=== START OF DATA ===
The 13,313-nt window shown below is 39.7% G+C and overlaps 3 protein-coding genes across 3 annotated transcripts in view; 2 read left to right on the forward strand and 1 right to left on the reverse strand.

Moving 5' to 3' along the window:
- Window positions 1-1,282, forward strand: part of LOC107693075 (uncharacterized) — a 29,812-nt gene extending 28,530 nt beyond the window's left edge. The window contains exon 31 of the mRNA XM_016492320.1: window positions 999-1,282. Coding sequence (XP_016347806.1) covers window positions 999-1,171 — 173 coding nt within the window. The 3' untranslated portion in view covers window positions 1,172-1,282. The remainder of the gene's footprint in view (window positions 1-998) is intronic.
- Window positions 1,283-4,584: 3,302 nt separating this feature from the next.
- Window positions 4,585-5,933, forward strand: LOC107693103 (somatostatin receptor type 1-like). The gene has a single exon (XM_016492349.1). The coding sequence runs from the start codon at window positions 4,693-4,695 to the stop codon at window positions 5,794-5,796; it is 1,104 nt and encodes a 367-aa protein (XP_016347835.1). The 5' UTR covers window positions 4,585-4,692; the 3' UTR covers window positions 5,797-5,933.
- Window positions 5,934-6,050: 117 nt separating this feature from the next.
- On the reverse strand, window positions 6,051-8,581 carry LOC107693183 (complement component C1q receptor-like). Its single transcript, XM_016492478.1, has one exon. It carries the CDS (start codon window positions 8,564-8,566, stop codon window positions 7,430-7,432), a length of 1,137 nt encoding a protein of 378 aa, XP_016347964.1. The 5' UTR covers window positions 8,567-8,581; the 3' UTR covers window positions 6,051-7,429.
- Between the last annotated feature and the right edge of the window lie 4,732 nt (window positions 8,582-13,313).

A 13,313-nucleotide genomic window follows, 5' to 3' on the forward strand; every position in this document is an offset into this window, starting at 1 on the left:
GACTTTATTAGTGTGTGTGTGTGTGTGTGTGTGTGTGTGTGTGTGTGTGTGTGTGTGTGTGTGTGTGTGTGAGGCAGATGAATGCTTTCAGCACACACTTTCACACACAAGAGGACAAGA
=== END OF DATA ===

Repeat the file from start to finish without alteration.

The 13,313-nt window shown below is 39.7% G+C and overlaps 3 protein-coding genes across 3 annotated transcripts in view; 2 read left to right on the forward strand and 1 right to left on the reverse strand.

Moving 5' to 3' along the window:
- Window positions 1-1,282, forward strand: part of LOC107693075 (uncharacterized) — a 29,812-nt gene extending 28,530 nt beyond the window's left edge. The window contains exon 31 of the mRNA XM_016492320.1: window positions 999-1,282. Coding sequence (XP_016347806.1) covers window positions 999-1,171 — 173 coding nt within the window. The 3' untranslated portion in view covers window positions 1,172-1,282. The remainder of the gene's footprint in view (window positions 1-998) is intronic.
- Window positions 1,283-4,584: 3,302 nt separating this feature from the next.
- Window positions 4,585-5,933, forward strand: LOC107693103 (somatostatin receptor type 1-like). The gene has a single exon (XM_016492349.1). The coding sequence runs from the start codon at window positions 4,693-4,695 to the stop codon at window positions 5,794-5,796; it is 1,104 nt and encodes a 367-aa protein (XP_016347835.1). The 5' UTR covers window positions 4,585-4,692; the 3' UTR covers window positions 5,797-5,933.
- Window positions 5,934-6,050: 117 nt separating this feature from the next.
- On the reverse strand, window positions 6,051-8,581 carry LOC107693183 (complement component C1q receptor-like). Its single transcript, XM_016492478.1, has one exon. It carries the CDS (start codon window positions 8,564-8,566, stop codon window positions 7,430-7,432), a length of 1,137 nt encoding a protein of 378 aa, XP_016347964.1. The 5' UTR covers window positions 8,567-8,581; the 3' UTR covers window positions 6,051-7,429.
- Between the last annotated feature and the right edge of the window lie 4,732 nt (window positions 8,582-13,313).

A 13,313-nucleotide genomic window follows, 5' to 3' on the forward strand; every position in this document is an offset into this window, starting at 1 on the left:
GACTTTATTAGTGTGTGTGTGTGTGTGTGTGTGTGTGTGTGTGTGTGTGTGTGTGTGTGTGTGTGTGTGTGAGGCAGATGAATGCTTTCAGCACACACTTTCACACACAAGAGGACAAGA